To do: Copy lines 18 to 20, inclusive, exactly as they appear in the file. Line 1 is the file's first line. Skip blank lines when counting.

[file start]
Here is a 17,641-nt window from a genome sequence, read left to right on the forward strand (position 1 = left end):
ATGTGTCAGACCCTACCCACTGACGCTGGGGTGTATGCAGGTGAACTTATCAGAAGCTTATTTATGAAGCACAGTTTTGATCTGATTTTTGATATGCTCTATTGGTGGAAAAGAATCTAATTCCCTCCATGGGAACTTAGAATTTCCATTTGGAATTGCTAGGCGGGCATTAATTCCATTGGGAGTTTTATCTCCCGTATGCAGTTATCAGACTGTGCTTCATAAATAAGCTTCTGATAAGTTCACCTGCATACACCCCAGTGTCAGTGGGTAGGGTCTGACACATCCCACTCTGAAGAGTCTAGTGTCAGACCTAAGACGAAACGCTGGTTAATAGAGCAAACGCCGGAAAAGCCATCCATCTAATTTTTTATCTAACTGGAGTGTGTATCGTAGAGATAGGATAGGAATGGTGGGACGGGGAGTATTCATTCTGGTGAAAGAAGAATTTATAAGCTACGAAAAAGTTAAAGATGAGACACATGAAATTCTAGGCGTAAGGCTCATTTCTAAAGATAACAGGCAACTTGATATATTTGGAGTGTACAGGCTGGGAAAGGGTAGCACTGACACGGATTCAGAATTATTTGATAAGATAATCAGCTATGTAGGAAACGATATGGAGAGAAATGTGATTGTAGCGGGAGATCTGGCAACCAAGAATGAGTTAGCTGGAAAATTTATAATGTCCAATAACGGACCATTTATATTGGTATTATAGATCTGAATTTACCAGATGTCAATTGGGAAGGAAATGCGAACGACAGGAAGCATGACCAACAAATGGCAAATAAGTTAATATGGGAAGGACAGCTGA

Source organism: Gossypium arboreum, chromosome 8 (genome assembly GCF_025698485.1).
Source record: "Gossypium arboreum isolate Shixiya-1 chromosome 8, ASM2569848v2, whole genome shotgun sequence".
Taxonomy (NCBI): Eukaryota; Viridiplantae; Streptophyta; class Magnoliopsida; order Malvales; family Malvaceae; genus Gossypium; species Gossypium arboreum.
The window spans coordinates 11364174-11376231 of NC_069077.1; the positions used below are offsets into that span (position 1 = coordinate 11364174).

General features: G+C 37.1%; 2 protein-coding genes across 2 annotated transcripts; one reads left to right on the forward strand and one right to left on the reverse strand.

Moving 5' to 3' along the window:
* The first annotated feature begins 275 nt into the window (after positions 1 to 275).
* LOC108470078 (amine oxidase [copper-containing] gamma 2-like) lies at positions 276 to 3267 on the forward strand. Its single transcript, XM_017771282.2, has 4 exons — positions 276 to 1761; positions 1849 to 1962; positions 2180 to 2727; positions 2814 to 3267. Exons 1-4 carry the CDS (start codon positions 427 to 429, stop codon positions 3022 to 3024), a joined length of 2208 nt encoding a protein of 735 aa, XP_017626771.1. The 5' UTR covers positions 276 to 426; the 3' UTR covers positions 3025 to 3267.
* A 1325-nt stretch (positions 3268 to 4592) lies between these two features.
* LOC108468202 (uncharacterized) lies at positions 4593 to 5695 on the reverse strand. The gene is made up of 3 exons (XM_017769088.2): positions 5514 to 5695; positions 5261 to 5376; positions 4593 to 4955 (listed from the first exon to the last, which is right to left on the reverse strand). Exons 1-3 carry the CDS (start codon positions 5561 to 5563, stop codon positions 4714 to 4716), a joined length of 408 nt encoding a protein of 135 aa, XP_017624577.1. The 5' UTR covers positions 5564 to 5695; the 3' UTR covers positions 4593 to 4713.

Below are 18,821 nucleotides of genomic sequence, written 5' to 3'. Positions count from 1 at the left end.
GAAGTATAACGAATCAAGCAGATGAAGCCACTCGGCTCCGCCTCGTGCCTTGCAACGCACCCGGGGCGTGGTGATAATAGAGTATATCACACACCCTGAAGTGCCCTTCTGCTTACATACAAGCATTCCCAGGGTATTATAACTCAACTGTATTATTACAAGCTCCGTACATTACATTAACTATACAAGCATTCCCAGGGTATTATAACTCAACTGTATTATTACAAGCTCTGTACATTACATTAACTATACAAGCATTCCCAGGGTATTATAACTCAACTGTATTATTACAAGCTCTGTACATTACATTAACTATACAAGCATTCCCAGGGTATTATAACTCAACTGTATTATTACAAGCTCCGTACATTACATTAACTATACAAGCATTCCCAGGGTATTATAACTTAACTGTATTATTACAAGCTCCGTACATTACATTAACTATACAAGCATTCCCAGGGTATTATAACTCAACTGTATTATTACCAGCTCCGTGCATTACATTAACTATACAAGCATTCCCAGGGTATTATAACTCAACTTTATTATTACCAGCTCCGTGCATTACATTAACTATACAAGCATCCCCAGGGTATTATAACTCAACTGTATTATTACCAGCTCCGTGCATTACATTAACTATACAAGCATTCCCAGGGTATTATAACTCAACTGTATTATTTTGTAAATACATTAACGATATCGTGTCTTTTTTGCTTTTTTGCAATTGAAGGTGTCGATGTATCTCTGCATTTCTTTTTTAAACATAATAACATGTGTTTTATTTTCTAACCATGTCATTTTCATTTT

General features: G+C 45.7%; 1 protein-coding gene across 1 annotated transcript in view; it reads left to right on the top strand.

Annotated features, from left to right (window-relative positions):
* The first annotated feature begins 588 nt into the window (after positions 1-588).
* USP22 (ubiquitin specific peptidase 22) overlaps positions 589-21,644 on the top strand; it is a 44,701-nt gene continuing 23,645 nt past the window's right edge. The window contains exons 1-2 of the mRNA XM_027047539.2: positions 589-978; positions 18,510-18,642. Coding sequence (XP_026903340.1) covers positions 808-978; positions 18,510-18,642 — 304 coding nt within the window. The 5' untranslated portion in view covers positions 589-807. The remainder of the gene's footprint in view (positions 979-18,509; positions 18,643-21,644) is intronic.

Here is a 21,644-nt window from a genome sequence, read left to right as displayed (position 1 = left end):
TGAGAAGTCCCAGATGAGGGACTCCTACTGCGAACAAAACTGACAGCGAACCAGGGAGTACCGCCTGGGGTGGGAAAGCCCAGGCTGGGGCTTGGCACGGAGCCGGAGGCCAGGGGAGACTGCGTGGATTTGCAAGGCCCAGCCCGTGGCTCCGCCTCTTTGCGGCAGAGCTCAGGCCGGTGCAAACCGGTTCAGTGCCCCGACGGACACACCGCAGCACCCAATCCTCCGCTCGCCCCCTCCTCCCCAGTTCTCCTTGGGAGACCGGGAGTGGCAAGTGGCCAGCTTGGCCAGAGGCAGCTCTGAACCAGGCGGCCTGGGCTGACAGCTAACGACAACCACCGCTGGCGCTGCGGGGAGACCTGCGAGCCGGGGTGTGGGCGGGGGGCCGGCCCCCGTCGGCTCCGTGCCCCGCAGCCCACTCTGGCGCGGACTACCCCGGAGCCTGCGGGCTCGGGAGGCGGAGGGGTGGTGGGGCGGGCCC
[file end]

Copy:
* USP22 (ubiquitin specific peptidase 22) overlaps positions 589-21,644 on the top strand; it is a 44,701-nt gene continuing 23,645 nt past the window's right edge. The window contains exons 1-2 of the mRNA XM_027047539.2: positions 589-978; positions 18,510-18,642. Coding sequence (XP_026903340.1) covers positions 808-978; positions 18,510-18,642 — 304 coding nt within the window. The 5' untranslated portion in view covers positions 589-807. The remainder of the gene's footprint in view (positions 979-18,509; positions 18,643-21,644) is intronic.

Here is a 21,644-nt window from a genome sequence, read left to right as displayed (position 1 = left end):
TGAGAAGTCCCAGATGAGGGACTCCTACTGCGAACAAAACTGACAGCGAACCAGGGAGTACCGCCTGGGGTGGGAAAGCCCAGGCTGGGGCTTGGCACGGAGCCGGAGGCCAGGGGAGACTGCGTGGATTTGCAAGGCCCAGCCCGTGGCTCCGCCTCTTTGCGGCAGAGCTCAGGCCGGTGCAAACCGGTTCAGTGCCCCGACGGACACACCGCAGCACCCAATCCTCCGCTCGCCCCCTCCTCCCCAGTTCTCCTTGGGAGACCGGGAGTGGCAAGTGGCCAGCTTGGCCAGAGGCAGCTCTGAACCAGGCGGCCTGGGCTGACAGCTAACGACAACCACCGCTGGCGCTGCGGGGAGACCTGCGAGCCGGGGTGTGGGCGGGGGGCCGGCCCCCGTCGGCTCCGTGCCCCGCAGCCCACTCTGGCGCGGACTACCCCGGAGCCTGCGGGCTCGGGAGGCGGAGGGGTGGTGGGGCGGGCCC